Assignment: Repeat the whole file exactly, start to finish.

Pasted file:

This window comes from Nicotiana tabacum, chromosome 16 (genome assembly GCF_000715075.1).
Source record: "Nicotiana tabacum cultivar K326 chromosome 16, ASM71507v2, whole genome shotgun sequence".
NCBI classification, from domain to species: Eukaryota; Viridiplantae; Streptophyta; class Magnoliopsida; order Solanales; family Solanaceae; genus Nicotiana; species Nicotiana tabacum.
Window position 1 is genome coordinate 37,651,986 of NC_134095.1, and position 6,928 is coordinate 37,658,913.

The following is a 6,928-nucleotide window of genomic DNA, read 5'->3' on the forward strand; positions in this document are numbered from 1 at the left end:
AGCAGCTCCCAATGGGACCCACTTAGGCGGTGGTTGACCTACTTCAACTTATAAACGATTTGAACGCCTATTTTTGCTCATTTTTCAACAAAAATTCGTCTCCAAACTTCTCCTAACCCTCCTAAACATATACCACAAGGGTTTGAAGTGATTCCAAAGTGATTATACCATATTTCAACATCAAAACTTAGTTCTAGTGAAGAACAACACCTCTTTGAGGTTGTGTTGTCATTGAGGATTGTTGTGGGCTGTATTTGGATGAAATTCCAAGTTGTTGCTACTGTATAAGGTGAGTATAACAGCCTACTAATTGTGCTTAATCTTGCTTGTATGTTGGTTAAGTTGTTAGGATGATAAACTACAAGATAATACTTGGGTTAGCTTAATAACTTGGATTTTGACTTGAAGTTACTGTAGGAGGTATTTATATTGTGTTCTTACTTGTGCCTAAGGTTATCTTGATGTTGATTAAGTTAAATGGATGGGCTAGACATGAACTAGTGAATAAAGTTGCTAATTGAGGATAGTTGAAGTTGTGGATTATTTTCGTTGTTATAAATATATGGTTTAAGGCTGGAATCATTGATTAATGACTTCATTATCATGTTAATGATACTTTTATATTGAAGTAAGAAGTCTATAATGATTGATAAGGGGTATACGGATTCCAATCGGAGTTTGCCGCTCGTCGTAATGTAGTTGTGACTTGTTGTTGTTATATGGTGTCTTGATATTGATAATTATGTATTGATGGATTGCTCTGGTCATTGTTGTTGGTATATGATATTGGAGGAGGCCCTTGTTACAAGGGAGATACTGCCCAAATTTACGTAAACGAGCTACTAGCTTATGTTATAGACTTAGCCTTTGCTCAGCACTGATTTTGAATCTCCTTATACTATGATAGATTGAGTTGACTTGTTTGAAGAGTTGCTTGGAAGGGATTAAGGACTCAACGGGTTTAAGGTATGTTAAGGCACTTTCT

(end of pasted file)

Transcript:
This window comes from Nicotiana tabacum, chromosome 16 (genome assembly GCF_000715075.1).
Source record: "Nicotiana tabacum cultivar K326 chromosome 16, ASM71507v2, whole genome shotgun sequence".
NCBI classification, from domain to species: Eukaryota; Viridiplantae; Streptophyta; class Magnoliopsida; order Solanales; family Solanaceae; genus Nicotiana; species Nicotiana tabacum.
Window position 1 is genome coordinate 37,651,986 of NC_134095.1, and position 6,928 is coordinate 37,658,913.

The following is a 6,928-nucleotide window of genomic DNA, read 5'->3' on the forward strand; positions in this document are numbered from 1 at the left end:
AGCAGCTCCCAATGGGACCCACTTAGGCGGTGGTTGACCTACTTCAACTTATAAACGATTTGAACGCCTATTTTTGCTCATTTTTCAACAAAAATTCGTCTCCAAACTTCTCCTAACCCTCCTAAACATATACCACAAGGGTTTGAAGTGATTCCAAAGTGATTATACCATATTTCAACATCAAAACTTAGTTCTAGTGAAGAACAACACCTCTTTGAGGTTGTGTTGTCATTGAGGATTGTTGTGGGCTGTATTTGGATGAAATTCCAAGTTGTTGCTACTGTATAAGGTGAGTATAACAGCCTACTAATTGTGCTTAATCTTGCTTGTATGTTGGTTAAGTTGTTAGGATGATAAACTACAAGATAATACTTGGGTTAGCTTAATAACTTGGATTTTGACTTGAAGTTACTGTAGGAGGTATTTATATTGTGTTCTTACTTGTGCCTAAGGTTATCTTGATGTTGATTAAGTTAAATGGATGGGCTAGACATGAACTAGTGAATAAAGTTGCTAATTGAGGATAGTTGAAGTTGTGGATTATTTTCGTTGTTATAAATATATGGTTTAAGGCTGGAATCATTGATTAATGACTTCATTATCATGTTAATGATACTTTTATATTGAAGTAAGAAGTCTATAATGATTGATAAGGGGTATACGGATTCCAATCGGAGTTTGCCGCTCGTCGTAATGTAGTTGTGACTTGTTGTTGTTATATGGTGTCTTGATATTGATAATTATGTATTGATGGATTGCTCTGGTCATTGTTGTTGGTATATGATATTGGAGGAGGCCCTTGTTACAAGGGAGATACTGCCCAAATTTACGTAAACGAGCTACTAGCTTATGTTATAGACTTAGCCTTTGCTCAGCACTGATTTTGAATCTCCTTATACTATGATAGATTGAGTTGACTTGTTTGAAGAGTTGCTTGGAAGGGATTAAGGACTCAACGGGTTTAAGGTATGTTAAGGCACTTTCT